Ruben Rupido, another sub-lessee, arrived while the raid was on-going. He was on a street near the house when members of the raiding team accosted him. He was brought inside and saw his housemates held at gunpoint.
The raiding team asked Ruben Saluta to sign two lists of alleged items recovered during the search. He signed the first list with items that truly belonged to them. He however refused to sign the second list that included explosives, a rifle, and a .357 magnum.
 
At around 1:25 a.m. of March 5, Saluta et al were brought to the CIDG office in Camp Crame, Quezon City. Ruben Saluta, Alexander Birondo, Ruben Rupido, and Joseph Cuevas were detained at Anti-Organized Crime Division (AOCD-CIDG) holding cell while Presentacion Saluta and Winona Birondo were detained at the Major-Crimes Investigation Units (MCIU-CIDG) holding cell. At around 1:00-2:00 p.m., their mug shots and fingerprints were taken. All those arrested repeatedly requested for lawyers but were ignored. At around 6:00 or 7:00 p.m. they were brought to the Prosecution Office at the Quezon City Hall of Justice for inquest.
 
Arrests in Caloocan City: seven other civilians
 
Those arrested in the two other houses in Caloocan City were: Osias Abad, Emmanuel Bacarra, Rosalia  Reboltar-Bacarra, Roy Baldostamo, Manolito Estrella, Emmanuel Villamor, and Monette Alcantara who had no common link except of being independent sub-lessors and sub-lessees of each other. They all underwent similar experience with that of Saluta’s group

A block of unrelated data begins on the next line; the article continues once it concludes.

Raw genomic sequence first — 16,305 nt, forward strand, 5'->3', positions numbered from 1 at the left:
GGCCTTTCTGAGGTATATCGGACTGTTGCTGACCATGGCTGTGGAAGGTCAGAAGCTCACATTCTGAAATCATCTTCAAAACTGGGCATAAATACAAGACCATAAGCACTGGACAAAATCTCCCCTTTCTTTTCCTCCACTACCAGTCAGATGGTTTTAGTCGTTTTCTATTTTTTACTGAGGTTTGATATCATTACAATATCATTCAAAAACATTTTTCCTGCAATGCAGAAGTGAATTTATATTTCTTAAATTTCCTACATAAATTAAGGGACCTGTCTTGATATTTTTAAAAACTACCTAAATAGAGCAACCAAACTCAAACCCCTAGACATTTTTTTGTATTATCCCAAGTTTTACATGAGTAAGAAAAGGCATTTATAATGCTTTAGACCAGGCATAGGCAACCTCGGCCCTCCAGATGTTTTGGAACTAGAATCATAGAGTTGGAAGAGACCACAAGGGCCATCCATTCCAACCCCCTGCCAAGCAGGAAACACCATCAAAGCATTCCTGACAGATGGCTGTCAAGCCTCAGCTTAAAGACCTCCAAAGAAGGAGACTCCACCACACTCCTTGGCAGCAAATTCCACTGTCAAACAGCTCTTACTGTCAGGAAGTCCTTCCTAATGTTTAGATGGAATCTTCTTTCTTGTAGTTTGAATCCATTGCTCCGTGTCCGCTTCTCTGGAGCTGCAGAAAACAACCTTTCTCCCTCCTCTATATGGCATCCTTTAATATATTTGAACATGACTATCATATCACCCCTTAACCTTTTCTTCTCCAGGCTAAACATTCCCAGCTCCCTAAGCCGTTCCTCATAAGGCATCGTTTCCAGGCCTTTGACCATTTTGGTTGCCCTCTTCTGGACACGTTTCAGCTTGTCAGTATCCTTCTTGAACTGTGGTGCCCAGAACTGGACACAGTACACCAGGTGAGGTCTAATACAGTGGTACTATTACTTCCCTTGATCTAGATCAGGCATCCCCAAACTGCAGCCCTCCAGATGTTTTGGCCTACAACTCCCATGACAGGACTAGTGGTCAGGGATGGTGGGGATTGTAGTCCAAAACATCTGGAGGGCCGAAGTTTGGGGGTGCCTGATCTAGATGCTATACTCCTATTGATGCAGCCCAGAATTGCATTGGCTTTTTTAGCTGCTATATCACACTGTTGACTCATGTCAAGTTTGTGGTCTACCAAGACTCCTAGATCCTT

Osias Abad, a house caretaker, was watching television when he heard loud banging on the front door. When he opened the door, he saw armed men with guns trained on him shouting, “Lie down! Lie down!” Abad was handcuffed and made to lie down the floor. He was only allowed to sit later when he told the men he has hypertension. He saw several police and soldiers going up and down the stairs.
 
Abad was shown a list of items such as guns, which the men said they were looking for. Abad told them they would not find any guns in the house as there are none. While Abad was being interrogated, the armed men searched the house. The armed men later said they found a gun. Abad said the gun was not his.
 
After an hour, Abad saw the members of the barangay tanod. The police forced Abad and the barangay tanod members to sign the list of items supposedly found during the search. Photographs of the barangay tanod with the guns were taken. Abad was placed under arrest because of the guns and explosives purportedly found in the house. He protested, insisting he had no knowledge of the guns and explosives, and asked that he be accorded his right to call a lawyer. He was brought to the CIDG- Anti-Organized Crime Unit office-Camp Crame.